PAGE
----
About the affiliate links on many sites, I agree that there are times when they become strictly advertisements; however, remember that 99% of all photography blogs would either disappear or need to charge for the content without them. Also, bloggers can mention ANY product and get the same percentage off an affiliate link to Amazon, so I really don’t see how it impacts the recommendations. I guess I kind of see the “you’re just saying this because it’s an affiliate link” thing as being a bit of a cheap shot.

  6. I hope that comment didn’t come out wrong. I don’t mean to seem annoyed at all. Your comment was totally appropriate. I’m just speaking in general terms.

  7. I don’t mean it as a cheap shot, and I certainly understand the need for revenue. Especially if you’ve got a blog that’s getting hits in the tens of thousands. I just see a bit of a disconnect, and a potential conflict of interest when I see a post about some great camera product, then I see a link to somewhere that lets me buy that product. It happens all the time, I know, but I just have to wonder about how quickly a blogger is going to write something negative when there is potential money to be made.

    And looking back on my original comment…it came across as pretty sarcastic, and that’s not usually how I roll. Must have just been a bad day or something. Sorry.

  8. @Rick – I didn’t see your original comment as being sarcastic. I think it was perfectly reasonable. I just wanted to make sure there wasn’t an understanding about the affiliate links. I can see from your comments that you clearly understand how it works and the purpose of them.

    I totally agree with you. There are times that I read articles that are written only to get to the top of Google for “Whatever Widget” Review. Then, they write a glowing review and grab a portion of the sales of that product. You’re right. I see that constantly. It is certainly a temptation, but I always remind myself that the real value of this site is in the readers, not the clicks.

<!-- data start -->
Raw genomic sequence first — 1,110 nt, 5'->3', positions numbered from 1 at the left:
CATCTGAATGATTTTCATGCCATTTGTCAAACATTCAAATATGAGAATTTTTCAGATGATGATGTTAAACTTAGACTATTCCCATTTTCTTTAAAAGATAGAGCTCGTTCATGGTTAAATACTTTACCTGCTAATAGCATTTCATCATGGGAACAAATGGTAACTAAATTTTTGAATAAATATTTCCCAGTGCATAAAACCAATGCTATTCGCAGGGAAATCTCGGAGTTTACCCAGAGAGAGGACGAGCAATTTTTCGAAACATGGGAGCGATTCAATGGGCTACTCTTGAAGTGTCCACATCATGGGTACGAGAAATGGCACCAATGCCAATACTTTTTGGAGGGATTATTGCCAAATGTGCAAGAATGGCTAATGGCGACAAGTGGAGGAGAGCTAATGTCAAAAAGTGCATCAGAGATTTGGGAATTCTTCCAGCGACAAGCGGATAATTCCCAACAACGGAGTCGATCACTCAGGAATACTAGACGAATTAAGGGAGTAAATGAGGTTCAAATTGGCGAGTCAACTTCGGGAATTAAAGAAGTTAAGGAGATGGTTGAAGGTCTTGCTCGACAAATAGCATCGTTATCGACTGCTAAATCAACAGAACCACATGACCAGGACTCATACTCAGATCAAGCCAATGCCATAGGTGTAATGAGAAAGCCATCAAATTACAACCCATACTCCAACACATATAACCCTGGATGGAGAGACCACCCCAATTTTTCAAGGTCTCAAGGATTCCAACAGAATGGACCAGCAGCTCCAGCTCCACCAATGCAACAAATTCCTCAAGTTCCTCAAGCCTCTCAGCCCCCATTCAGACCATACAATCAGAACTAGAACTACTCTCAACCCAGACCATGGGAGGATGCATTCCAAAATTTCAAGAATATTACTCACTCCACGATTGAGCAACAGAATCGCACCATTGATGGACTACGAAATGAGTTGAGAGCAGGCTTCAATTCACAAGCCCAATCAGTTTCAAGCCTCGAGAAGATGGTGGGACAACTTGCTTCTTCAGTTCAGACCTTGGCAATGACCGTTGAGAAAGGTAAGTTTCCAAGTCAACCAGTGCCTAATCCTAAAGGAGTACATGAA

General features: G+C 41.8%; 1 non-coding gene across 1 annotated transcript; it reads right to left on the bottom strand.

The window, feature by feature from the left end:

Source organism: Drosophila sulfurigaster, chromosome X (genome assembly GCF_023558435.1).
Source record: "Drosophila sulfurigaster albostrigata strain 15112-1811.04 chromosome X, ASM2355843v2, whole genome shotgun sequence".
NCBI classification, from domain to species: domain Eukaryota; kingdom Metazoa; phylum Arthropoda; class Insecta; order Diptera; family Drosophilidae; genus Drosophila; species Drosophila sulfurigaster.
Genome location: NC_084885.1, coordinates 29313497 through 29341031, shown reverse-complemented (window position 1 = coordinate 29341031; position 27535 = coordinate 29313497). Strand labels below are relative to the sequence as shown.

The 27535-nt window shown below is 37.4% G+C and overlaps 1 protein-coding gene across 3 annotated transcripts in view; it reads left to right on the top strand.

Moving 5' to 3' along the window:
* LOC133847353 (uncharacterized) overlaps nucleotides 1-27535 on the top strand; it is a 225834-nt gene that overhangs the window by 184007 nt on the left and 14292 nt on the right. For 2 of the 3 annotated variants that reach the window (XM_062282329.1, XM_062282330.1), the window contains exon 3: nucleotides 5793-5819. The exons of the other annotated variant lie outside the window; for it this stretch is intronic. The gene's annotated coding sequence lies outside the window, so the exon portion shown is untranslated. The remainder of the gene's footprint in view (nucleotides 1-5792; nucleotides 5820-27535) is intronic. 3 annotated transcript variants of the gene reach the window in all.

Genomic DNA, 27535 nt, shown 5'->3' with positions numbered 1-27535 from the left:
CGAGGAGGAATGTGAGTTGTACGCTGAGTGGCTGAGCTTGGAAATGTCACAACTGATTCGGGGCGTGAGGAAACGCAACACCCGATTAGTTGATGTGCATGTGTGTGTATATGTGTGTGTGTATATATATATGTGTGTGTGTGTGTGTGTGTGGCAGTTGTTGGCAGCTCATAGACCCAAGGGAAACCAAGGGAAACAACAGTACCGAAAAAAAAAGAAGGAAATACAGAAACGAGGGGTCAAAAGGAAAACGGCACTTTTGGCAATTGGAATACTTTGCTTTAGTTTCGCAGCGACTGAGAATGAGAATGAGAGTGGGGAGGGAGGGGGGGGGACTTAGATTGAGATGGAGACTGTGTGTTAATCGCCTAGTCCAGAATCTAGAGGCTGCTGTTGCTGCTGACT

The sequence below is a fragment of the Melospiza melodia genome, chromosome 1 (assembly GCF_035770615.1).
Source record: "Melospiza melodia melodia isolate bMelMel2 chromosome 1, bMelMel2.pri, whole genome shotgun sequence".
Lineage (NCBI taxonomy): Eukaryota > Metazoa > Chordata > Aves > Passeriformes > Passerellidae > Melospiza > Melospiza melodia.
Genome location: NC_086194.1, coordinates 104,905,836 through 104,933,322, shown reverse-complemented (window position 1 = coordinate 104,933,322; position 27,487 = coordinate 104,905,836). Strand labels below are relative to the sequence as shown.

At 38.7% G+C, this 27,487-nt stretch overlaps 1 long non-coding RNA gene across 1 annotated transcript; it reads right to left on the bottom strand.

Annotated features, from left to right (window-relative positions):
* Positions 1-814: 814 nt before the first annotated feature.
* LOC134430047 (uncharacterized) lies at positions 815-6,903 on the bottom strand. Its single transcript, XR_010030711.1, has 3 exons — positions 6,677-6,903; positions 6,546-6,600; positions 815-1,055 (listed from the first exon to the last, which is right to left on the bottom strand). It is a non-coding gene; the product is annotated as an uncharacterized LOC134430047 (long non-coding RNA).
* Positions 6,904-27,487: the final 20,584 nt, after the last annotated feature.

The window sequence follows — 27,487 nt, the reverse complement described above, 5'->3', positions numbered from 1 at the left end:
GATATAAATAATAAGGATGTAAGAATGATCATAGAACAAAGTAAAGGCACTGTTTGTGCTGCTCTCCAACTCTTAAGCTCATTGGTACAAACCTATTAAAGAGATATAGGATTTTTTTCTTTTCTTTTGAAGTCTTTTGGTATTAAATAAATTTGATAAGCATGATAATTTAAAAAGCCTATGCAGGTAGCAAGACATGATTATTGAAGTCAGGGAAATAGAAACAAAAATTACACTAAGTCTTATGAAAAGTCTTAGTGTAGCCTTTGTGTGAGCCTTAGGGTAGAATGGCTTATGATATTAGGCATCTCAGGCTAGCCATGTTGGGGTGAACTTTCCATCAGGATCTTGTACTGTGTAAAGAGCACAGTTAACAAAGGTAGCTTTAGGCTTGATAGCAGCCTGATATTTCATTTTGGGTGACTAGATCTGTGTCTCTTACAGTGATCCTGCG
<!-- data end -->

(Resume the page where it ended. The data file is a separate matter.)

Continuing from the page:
Thank you for the comment. I think we see eye to eye on this one.

  9. @Bill gorton: Absolutely agree. As someone who started out in film photography and learned the proper way to use filters to get great prints SOOC, I have a certain affinity for them still.

    However, having said that, I am also a huge fan of digital tools that allow you to do things with a much greater level of pixel-level control than you can do in the field.

    Let’s face it, the majority of photographers these days are not just picture-takers…they’re picture-Makers.

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  11. Jeroen van Arkel

    I have read many of your assumtions, this one is another myth busted 😉 although your reasons aee all true, dont forget one fysical reason, allthough you can do a lot with post processing and photoshop, if you use a ND (grad) filter time wil differ and therefore in digital post processing the only thing that you can alter is the amount of lght or contrast but you cant change de shutter speed afterwards.

    One of besides the allready mentioned other reasons, to use fysical filters in stead off digital post processing.